Scottish potatoes have helped keep the whole British potato sector afloat, after 2018's tough weather conditions 'massively reduced' production in England.

According to statistics from AHDB, Scotland's producers dodged the worst of the drought, and their stored potatoes have become increasingly important to maintain nationwide supply as 2019 has progressed.

AHDB analyst Aidan Wright explained: “The start of the season saw massively reduced production across GB, mitigated in part by a large carryover from the 2017 crop.

“Scotland has remained fairly stable with large quantities of old crop potatoes being marketed well into the new season. This helped reduce dependence on new crop at the start of the season. The relatively healthy situation north of the border means that Scottish production has been supporting demand down south.

“Since harvest, Scottish potatoes have made a slow and steady exit from grower stores, heading south of the border and over the Channel to mainland Europe," said Mr Wright.

“While the 2019 crop appears to be coming on well at this stage, the reserves of potatoes left in Scotland will go some way to ensuring packing supply across GB for the remainder of the season. Exports continue to storm ahead and the majority of this is assumed to be of Scottish supply.”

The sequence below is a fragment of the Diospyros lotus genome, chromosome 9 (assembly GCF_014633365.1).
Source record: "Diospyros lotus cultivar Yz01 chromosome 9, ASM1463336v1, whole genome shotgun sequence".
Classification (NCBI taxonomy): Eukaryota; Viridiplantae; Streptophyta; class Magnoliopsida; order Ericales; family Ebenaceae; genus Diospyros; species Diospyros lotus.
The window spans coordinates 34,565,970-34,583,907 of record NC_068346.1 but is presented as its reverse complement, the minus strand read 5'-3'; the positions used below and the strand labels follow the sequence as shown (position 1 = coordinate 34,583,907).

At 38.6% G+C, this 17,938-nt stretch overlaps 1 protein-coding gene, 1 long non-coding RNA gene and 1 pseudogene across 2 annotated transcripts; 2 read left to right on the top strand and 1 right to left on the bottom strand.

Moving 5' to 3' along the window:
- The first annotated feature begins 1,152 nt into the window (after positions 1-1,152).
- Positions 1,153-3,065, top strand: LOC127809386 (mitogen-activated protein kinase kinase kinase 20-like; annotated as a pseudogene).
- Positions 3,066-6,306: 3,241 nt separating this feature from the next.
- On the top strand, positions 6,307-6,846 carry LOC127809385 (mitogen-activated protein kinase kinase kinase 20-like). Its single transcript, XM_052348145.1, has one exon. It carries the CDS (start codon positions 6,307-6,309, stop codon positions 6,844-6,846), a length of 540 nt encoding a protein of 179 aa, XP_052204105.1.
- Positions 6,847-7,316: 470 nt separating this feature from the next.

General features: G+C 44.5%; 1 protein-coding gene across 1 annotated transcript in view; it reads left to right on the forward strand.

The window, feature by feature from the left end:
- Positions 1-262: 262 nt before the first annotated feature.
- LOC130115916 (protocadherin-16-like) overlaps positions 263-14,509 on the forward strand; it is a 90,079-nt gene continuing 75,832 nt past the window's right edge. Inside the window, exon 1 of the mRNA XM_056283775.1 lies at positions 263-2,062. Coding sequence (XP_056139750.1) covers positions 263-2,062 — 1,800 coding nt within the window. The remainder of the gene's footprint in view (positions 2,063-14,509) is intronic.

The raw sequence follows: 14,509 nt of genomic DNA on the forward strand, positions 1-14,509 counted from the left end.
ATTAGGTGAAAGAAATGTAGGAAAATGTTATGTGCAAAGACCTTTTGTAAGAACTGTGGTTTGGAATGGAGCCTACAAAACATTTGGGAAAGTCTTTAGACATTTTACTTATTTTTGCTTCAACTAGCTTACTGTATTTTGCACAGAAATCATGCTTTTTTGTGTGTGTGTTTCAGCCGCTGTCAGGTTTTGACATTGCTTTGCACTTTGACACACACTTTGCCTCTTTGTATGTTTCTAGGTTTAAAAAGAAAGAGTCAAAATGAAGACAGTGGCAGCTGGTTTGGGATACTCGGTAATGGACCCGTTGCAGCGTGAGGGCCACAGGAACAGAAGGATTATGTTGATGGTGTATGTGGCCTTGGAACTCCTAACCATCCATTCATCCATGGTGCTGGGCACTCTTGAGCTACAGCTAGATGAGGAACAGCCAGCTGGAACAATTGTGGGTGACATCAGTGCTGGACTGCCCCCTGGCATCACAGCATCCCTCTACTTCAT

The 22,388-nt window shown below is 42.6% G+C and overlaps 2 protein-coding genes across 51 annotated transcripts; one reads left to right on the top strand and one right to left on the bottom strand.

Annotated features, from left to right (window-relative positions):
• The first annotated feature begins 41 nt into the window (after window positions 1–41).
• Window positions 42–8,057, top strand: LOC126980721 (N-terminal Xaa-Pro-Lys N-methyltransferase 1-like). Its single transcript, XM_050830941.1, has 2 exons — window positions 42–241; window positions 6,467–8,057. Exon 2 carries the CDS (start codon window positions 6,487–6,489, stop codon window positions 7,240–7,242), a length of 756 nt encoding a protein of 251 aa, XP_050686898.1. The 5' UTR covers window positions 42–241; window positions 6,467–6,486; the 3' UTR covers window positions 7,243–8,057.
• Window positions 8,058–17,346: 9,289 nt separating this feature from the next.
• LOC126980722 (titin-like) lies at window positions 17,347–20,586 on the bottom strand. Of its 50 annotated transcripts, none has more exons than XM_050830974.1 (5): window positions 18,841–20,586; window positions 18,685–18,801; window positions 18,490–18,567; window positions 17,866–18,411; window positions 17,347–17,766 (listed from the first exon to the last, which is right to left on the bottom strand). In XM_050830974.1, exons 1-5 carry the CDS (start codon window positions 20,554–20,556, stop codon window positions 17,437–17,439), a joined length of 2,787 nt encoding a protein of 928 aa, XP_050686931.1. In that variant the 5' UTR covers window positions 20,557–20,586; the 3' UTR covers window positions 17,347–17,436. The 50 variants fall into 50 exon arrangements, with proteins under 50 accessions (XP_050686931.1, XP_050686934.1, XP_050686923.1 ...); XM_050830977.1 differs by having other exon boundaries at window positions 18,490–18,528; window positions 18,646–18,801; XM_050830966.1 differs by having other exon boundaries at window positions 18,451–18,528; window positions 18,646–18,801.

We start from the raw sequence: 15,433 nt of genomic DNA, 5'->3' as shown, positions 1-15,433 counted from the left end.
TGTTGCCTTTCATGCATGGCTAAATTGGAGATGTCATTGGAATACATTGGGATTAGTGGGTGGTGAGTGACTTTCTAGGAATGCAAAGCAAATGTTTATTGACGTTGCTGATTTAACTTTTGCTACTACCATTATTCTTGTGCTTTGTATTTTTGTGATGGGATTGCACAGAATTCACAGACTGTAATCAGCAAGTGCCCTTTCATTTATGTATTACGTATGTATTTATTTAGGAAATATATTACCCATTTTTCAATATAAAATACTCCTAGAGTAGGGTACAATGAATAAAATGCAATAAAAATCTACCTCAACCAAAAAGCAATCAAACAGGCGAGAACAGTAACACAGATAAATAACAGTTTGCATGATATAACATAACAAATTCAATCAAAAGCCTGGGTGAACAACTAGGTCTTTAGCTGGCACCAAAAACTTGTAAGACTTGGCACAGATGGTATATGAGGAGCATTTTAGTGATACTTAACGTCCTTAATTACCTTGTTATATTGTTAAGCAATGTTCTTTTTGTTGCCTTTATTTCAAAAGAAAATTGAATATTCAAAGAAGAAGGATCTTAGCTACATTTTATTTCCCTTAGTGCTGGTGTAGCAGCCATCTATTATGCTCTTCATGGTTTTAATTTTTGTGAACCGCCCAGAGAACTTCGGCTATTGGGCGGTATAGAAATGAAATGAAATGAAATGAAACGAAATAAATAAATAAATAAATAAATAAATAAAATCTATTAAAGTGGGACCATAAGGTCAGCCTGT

Previously responsible for a quarter of GB levels, figures up to the end of March show that Scottish growers now account for 34% of total grower held stocks. A mixture of heavy demand and issues with ambient storage saw above average drawdown between Nov-Jan in England and Wales. However, drawdown rates in Scotland remained steady with better quality helping potatoes keep better in stores.

To ensure their statistics on GB production and stocks are robust, AHDB runs regular surveys on stock levels – at the end of November, the end of January and the end of March – using their grower panel, a group of approximately 500 registered potato growers who provide information on seed use, yields, stocks and sales from their farm.